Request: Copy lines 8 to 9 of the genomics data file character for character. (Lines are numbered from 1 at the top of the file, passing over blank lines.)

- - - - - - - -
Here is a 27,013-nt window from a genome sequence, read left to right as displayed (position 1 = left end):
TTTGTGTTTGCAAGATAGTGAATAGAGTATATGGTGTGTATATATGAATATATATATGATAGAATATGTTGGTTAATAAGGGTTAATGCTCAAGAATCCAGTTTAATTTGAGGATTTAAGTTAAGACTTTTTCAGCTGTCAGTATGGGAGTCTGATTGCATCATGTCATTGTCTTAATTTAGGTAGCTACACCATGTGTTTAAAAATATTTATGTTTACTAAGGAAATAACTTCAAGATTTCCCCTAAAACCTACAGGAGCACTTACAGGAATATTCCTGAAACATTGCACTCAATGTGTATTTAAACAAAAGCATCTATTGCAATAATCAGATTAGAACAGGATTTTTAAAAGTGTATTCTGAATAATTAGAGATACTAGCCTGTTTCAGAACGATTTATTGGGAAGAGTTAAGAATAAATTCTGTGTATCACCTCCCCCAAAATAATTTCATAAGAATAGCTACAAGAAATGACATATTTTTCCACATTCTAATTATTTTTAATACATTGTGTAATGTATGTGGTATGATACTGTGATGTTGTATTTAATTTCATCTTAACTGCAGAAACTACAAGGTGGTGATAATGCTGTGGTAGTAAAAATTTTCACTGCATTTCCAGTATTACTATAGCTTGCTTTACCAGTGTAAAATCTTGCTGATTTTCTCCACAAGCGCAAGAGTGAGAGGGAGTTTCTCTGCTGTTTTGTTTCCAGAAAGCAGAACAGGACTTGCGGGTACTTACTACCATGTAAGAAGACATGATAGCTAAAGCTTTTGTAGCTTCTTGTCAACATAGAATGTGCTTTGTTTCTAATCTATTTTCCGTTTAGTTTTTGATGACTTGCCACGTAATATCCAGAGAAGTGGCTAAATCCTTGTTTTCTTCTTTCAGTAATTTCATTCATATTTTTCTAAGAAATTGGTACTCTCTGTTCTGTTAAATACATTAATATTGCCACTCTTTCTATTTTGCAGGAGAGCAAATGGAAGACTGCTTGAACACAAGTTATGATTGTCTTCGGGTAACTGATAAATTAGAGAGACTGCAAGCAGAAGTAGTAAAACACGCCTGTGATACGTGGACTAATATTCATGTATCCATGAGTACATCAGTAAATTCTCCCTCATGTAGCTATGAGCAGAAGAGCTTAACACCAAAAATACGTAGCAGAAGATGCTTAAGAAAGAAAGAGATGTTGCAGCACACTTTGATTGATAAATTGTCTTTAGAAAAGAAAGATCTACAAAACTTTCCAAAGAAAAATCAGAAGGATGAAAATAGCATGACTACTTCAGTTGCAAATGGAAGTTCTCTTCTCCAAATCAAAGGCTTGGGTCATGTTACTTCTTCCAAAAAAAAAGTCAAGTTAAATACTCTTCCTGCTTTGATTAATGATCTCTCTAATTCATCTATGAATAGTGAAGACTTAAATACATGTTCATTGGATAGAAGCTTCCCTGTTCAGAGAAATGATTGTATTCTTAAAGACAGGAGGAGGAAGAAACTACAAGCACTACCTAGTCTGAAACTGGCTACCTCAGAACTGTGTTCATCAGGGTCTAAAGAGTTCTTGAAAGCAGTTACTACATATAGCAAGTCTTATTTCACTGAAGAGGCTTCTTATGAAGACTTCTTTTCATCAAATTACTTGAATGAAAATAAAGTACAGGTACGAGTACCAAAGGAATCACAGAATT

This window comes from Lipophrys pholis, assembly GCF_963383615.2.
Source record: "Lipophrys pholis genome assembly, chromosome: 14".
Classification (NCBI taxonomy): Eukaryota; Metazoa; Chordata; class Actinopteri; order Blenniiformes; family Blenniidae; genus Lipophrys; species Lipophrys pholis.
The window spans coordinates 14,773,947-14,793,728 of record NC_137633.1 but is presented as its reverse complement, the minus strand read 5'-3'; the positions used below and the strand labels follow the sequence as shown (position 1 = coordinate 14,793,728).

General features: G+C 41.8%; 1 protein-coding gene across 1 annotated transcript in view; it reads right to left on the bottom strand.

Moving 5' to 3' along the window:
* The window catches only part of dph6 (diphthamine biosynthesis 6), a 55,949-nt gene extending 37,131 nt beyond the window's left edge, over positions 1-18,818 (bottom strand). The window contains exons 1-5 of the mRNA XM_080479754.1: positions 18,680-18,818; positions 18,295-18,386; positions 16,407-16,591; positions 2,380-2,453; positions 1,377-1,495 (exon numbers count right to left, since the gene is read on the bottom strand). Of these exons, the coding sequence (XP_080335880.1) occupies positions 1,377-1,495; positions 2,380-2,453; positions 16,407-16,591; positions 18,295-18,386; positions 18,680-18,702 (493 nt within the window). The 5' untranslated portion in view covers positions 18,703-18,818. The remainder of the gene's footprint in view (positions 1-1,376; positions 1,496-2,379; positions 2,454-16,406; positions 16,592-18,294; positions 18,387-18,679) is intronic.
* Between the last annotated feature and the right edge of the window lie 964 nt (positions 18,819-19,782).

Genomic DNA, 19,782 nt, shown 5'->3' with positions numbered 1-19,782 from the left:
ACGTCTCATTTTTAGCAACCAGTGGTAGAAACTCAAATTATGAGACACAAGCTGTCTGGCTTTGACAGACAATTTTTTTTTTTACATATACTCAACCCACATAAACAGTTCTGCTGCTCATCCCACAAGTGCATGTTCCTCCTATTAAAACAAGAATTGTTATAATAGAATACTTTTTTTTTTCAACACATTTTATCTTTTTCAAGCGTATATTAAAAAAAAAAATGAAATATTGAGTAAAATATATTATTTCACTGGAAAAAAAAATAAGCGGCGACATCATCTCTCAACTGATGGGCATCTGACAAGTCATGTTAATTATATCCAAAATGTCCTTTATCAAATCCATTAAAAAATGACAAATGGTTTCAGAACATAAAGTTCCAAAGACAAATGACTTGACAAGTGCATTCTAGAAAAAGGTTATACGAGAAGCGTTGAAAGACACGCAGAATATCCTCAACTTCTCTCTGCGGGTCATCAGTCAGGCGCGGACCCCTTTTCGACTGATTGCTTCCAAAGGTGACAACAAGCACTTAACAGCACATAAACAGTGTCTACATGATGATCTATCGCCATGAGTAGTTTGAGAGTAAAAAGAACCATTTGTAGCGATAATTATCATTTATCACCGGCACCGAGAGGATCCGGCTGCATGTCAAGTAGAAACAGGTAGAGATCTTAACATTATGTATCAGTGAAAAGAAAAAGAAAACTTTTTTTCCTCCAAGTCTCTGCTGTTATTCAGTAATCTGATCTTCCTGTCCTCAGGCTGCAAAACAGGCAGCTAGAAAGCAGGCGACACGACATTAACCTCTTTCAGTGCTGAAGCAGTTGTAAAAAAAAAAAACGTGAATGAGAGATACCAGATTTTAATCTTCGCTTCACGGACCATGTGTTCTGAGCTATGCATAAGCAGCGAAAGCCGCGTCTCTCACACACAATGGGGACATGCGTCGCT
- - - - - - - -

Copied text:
Moving 5' to 3' along the window:
* The window catches only part of dph6 (diphthamine biosynthesis 6), a 55,949-nt gene extending 37,131 nt beyond the window's left edge, over positions 1-18,818 (bottom strand). The window contains exons 1-5 of the mRNA XM_080479754.1: positions 18,680-18,818; positions 18,295-18,386; positions 16,407-16,591; positions 2,380-2,453; positions 1,377-1,495 (exon numbers count right to left, since the gene is read on the bottom strand). Of these exons, the coding sequence (XP_080335880.1) occupies positions 1,377-1,495; positions 2,380-2,453; positions 16,407-16,591; positions 18,295-18,386; positions 18,680-18,702 (493 nt within the window). The 5' untranslated portion in view covers positions 18,703-18,818. The remainder of the gene's footprint in view (positions 1-1,376; positions 1,496-2,379; positions 2,454-16,406; positions 16,592-18,294; positions 18,387-18,679) is intronic.